We encourage you to read the Issue Brief ‘Skills Policies and Systems for a Future Workforce’ prepared for the 2nd Meeting of the Global Commission on the Future of Work which took place on February 15-17 as additional background information on this discussion, see below.

This discussion feature works best when accessed from the following browsers: Chrome or Firefox.
To begin the global conversation on LLL we invite you to reflect on the following questions:

1. How can the model of LLL be adapted to cater to a future world of work? What are the building blocks of a well-functioning LLL system?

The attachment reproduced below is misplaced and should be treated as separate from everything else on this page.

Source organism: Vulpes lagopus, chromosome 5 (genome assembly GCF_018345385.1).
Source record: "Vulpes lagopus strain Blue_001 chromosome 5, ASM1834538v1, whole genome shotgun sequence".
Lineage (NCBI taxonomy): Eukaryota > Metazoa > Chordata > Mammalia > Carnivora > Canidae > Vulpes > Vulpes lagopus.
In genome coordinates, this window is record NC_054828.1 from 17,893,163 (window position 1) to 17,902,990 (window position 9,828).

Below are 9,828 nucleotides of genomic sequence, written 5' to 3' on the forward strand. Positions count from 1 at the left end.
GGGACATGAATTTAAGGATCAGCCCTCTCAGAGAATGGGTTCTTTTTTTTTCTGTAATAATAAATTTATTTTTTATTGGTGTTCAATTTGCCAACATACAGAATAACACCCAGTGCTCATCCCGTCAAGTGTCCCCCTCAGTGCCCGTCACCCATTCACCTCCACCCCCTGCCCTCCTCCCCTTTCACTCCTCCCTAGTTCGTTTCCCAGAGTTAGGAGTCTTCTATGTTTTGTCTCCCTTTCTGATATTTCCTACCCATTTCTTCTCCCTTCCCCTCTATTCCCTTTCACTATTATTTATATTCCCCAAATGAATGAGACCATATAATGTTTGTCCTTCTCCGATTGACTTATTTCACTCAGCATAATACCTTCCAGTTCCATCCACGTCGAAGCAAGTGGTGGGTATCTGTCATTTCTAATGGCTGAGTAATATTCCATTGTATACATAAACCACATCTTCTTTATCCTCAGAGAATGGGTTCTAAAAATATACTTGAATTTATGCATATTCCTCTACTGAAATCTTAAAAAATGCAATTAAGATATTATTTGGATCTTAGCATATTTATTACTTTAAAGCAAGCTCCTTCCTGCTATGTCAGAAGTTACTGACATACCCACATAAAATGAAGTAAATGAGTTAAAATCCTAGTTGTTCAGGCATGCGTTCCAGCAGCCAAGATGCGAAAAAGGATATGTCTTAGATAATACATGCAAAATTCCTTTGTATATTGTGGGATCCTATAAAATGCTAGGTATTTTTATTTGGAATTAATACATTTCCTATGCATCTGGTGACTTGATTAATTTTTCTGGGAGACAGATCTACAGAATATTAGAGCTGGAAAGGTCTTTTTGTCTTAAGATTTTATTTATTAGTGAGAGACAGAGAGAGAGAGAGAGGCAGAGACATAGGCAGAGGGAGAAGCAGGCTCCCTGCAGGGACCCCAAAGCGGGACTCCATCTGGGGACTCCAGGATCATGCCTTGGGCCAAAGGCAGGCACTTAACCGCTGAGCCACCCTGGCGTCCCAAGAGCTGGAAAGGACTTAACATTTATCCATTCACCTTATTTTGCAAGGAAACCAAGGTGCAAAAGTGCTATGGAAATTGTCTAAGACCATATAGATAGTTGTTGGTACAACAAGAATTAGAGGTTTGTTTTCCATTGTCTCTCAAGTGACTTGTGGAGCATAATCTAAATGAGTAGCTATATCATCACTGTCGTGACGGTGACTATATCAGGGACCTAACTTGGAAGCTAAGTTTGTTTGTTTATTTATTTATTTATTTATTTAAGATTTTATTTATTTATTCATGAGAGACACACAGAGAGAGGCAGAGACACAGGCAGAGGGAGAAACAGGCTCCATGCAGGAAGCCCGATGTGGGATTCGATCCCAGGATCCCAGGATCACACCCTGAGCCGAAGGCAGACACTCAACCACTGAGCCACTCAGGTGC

2. What governance mechanisms will be suitable for the efficient provision of and engagement in relevant LLL for all? What are the respective roles of governments, the private sector and the social partners?

3. What financial mechanisms might be used to encourage the provision of and participation in training; who should bear the cost and how? What are investment priorities for LLL to harness economic growth and minimise social risks?

4. What strategies, policies and incentives will be needed to increase the uptake of LLL?

5. What are the appropriate delivery mechanisms of LLL that will make learning accessible and relevant for youth, adults and older workers, embrace new technologies and forms of learning and balance needs for wide access, flexibility and quality in the learning offer?

On Recognition of Prior Learning, 24 to 30 September 2017

23 September 2017   to   29 September 2017